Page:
Agilent and the Search for Life on Mars

This week, the U.S. National Aeronautics and Space Administration announced evidence of liquid water currently flowing on the surface of Mars.  Earlier, NASA had found evidence that an ocean of water may once have covered a quarter of the planet.  These discoveries add to the exciting possibility that life exists – or once existed – on Mars.

Agilent technologies and solutions have long been a part of the search for life on Mars.  NASA’s Curiosity rover is equipped with two Agilent J&W UltiMetal GC columns to sample soil and air in the search for evidence of life.  An Agilent GC is being used to evaluate and analyze results obtained by Curiosity.   Agilent (now Keysight) software tools also tested the communications equipment on the previous Spirit and Opportunity rovers.

Here on Earth, scientists are using Agilent technologies to test biological materials under conditions similar to the Martian environment.  Researchers believe that three components are necessary for life to develop on any planet: liquid water, organic molecules and some kind of energy source(s).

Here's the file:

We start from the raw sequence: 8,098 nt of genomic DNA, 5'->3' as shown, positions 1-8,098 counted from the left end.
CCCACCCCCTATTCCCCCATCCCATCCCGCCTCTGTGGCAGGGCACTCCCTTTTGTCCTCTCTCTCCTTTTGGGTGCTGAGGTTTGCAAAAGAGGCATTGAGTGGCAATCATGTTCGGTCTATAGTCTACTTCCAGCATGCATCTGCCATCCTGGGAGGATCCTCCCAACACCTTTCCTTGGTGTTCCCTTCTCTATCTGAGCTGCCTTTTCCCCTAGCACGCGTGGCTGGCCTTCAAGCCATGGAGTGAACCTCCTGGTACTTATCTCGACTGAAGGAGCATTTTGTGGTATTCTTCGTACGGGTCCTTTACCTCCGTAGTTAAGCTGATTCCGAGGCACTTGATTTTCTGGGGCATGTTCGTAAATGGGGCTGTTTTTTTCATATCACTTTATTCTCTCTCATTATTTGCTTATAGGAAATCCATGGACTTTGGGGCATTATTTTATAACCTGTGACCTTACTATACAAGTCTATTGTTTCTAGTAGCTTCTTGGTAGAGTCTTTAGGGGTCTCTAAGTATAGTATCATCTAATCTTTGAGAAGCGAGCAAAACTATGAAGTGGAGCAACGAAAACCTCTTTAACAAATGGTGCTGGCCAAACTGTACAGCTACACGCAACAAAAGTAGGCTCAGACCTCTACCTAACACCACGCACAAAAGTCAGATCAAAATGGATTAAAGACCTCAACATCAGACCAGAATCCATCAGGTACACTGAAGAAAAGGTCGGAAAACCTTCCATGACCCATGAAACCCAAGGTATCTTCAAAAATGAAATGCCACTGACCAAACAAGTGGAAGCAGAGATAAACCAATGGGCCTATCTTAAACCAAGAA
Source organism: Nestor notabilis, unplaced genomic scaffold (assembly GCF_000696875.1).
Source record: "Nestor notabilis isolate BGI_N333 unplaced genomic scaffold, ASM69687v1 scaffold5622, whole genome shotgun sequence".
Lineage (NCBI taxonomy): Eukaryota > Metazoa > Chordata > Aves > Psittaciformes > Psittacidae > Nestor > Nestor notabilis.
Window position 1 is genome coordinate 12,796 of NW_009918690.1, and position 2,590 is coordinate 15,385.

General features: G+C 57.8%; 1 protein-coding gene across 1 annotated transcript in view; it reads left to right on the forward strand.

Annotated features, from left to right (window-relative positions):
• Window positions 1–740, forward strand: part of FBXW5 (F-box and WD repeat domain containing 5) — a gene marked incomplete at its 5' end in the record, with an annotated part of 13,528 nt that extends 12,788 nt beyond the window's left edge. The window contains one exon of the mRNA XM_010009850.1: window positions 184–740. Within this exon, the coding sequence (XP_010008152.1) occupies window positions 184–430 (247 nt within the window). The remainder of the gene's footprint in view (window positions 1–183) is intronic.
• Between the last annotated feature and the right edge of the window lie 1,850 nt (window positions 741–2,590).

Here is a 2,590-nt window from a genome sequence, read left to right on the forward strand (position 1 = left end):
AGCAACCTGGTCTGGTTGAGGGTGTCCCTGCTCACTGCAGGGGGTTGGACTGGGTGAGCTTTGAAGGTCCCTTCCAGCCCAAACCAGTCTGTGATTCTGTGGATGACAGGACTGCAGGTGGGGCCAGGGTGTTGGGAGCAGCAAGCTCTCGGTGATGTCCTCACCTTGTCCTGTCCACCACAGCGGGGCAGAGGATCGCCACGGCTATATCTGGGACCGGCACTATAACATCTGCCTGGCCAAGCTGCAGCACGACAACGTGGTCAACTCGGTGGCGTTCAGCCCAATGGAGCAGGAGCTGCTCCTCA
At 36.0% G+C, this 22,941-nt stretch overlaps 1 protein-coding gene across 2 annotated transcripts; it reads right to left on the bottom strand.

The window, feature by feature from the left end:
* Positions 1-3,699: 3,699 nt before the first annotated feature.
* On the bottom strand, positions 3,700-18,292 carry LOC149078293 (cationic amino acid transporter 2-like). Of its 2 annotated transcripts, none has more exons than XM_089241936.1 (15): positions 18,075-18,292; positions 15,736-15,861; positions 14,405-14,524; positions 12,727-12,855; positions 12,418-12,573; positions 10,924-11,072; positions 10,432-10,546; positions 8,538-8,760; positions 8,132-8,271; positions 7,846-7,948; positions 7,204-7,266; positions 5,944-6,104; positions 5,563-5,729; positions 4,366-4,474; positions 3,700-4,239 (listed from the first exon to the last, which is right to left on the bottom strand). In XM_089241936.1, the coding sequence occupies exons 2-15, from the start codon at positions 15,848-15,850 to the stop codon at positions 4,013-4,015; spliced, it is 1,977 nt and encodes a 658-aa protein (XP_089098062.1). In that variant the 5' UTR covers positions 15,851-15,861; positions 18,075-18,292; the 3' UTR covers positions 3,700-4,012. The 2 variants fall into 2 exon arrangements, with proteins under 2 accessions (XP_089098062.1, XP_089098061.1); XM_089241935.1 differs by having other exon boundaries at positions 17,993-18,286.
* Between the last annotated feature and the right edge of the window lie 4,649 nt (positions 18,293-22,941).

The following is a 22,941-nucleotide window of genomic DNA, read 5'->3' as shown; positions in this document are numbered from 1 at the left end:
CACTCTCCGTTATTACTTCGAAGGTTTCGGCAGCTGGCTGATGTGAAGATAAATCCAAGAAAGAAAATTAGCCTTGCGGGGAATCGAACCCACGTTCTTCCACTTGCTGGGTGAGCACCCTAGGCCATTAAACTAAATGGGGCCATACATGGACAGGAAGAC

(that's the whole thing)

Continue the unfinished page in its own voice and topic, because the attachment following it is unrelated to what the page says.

Phyllosilicate minerals detected on the surface of Mars are a possible target in the search for organic molecules.  French and Swiss scientists exposed organic phyllosilicate samples to a simulated Martian environment of ultraviolet light, temperature and pressure.  The results suggest that phyllosilicates could preserve at least some organic molecules under Martian surface UV irradiation.  UV absorption of the samples was performed using an Agilent Cary 60 UV-vis spectrometer.

The Rhynie Chert in Scotland contains well-preserved fossils of some of Earth’s earliest plants and animals, which developed in extreme prehistoric hot spring environments.  British scientists studied silicified microfossils to see if evidence of life could be detected in similar samples from Mars.  Compound detection of hydrocarbons was performed using an Agilent GC/MSD.


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